a homily for Proper 17C
Text: Luke 14:1,7-14
The rude one
We have all had the common experience of the cell phone conversation at the checkout. We are patiently waiting in line for our turn, while the person in front of us is yacking away about somebody named Tiffany and how her daughter Jessica should not have been allowed to come back to dance class after that outburst…
“That’ll be $23.52,” the cashier patiently enunciates.
As the phone conversation continues, the woman slaps some money on the counter, right next to the cashier’s outstretched hand. Then she picks up her bags and walks out, conversation continuing.
Each time we see this, we all have the same thought: “how rude!” Then we descend into various criticisms of the culture (nobody understands manners anymore) and of millions of our neighbors (kids these days) and of the individual (she didn’t even acknowledge the cashier’s presence). And after the anger subsides, we realize that the cashier, the one treated so rudely, is smiling at us and has completed scanning our items. We just ignored the person we sought to pity.
We expect that Jesus cares about etiquette like we do. Never mind that in last week’s reading, Jesus broke Sabbath law on purpose, making the leader of the synagogue very uncomfortable. Or that this dinner is taking place on the Sabbath, and in verses 2-6, which we didn’t read, Jesus shows what he thinks of etiquette by healing a man on the way to dinner, in plain view of the host and his guests, potentially humiliating him.
We’re likely to hear Jesus’s teaching, while forgetting His behavior. If this were really a story about etiquette, then perhaps Jesus would not have been so rude to His host. Perhaps He would have demonstrated His own teaching, taking a humble place, rather than rebuking his host and the other guests in the middle of a dinner party.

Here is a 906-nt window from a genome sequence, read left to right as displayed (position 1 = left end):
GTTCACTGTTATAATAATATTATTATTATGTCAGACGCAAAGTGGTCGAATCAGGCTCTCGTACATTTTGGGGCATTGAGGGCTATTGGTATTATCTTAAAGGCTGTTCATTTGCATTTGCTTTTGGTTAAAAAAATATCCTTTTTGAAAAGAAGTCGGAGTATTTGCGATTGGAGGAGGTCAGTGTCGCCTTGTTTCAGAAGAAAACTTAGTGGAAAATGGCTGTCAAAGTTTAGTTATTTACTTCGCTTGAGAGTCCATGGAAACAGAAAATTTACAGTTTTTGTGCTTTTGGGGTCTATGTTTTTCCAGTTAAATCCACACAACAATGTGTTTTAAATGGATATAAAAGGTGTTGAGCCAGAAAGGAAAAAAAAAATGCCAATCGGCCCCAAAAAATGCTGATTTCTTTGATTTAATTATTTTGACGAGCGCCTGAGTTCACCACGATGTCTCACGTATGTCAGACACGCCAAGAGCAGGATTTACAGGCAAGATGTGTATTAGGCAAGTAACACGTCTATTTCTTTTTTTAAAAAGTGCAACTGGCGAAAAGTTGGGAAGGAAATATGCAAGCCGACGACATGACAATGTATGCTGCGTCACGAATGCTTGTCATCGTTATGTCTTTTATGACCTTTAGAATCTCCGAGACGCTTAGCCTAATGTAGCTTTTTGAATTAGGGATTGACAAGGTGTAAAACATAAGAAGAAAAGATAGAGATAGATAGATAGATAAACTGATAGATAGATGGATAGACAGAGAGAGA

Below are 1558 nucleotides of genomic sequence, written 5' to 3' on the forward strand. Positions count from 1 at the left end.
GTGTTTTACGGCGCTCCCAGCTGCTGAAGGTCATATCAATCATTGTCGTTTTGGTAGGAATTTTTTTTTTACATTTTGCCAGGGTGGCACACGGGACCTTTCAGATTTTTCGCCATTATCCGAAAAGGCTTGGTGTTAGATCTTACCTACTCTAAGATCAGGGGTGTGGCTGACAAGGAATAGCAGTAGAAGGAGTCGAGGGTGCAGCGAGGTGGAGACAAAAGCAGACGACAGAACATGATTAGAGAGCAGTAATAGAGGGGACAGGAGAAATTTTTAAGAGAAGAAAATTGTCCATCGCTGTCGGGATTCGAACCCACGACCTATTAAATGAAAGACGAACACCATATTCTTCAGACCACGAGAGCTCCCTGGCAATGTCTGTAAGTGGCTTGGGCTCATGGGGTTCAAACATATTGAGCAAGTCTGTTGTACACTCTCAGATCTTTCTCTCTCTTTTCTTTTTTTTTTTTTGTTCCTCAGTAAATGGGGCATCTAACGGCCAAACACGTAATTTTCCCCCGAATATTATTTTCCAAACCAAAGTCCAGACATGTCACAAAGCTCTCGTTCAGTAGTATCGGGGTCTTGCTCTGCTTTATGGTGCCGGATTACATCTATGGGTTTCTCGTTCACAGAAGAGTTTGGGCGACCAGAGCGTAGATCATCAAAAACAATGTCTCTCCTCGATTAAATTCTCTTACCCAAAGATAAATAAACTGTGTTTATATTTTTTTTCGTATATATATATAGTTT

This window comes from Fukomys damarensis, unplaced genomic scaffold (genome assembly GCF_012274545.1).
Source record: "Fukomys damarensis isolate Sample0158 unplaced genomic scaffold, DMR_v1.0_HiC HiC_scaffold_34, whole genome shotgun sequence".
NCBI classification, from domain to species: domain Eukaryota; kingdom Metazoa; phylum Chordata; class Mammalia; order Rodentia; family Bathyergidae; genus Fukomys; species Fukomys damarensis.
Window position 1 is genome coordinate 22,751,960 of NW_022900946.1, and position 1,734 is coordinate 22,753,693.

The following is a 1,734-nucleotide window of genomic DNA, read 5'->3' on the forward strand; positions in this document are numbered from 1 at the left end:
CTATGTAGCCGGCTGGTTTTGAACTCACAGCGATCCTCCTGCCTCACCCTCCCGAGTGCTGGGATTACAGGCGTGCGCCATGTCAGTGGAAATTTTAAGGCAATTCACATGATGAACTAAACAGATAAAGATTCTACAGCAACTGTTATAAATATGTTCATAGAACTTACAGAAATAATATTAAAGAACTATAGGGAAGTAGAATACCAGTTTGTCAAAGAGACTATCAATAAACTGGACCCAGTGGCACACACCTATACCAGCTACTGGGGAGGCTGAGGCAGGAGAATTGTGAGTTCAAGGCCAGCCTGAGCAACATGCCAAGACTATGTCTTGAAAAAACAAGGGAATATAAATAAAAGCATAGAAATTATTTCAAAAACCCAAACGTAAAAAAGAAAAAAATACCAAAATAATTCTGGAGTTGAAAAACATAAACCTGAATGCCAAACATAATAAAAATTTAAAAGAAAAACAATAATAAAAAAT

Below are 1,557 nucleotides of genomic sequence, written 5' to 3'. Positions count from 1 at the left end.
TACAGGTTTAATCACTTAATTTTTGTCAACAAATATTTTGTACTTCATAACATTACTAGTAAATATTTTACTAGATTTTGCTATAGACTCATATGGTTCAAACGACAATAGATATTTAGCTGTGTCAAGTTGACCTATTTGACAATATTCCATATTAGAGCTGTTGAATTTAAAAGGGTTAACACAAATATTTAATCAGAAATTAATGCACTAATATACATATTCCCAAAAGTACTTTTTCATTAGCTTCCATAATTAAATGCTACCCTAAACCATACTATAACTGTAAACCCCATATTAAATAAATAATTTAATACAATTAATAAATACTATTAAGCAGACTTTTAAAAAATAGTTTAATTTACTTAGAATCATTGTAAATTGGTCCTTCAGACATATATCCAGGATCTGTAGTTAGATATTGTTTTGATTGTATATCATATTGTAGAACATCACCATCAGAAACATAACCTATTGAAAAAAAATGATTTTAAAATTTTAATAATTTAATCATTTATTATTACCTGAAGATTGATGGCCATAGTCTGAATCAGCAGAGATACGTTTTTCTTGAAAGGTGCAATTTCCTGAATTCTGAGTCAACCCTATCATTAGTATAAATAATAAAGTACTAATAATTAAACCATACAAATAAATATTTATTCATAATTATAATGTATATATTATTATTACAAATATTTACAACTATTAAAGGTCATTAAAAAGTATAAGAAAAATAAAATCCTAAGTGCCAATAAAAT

Then He turns to the host and instructs him not to invite people to dinner parties that can repay him with an invitation. Because this is not a random teaching to the disciples as they walk along a deserted road, but a teaching to the Pharisees, in the home of a leader, at a dinner party, we can understand that this teaching means something more than it sounds; something different. Jesus is clearly assuming things about His host—that he was fishing for a return invite.
Jesus is making it really hard for us to hear this as just a little teaching about etiquette, because He doesn’t display it. And it is hard to call this a general teaching about behavior and gift-giving, because of the particularly charged and challenging environment that Jesus is in and is creating by His own behavior. And lastly, He proves this isn’t about hospitality as we know it, because his own behavior demonstrates a blatant disregard for his host’s comfort. So what, then is Jesus getting at?
I have a thought.
Not about us
The passage that is clipped from the lectionary, verses 2-6 have Jesus coming across a man on the way to this dinner. The man has an ailment that Scripture calls “dropsy” and Jesus quickly heals the man in front of the Pharisees. Then says to them:
“If one of you has a child or an ox that has fallen into a well, will you not immediately pull it out on a sabbath day?”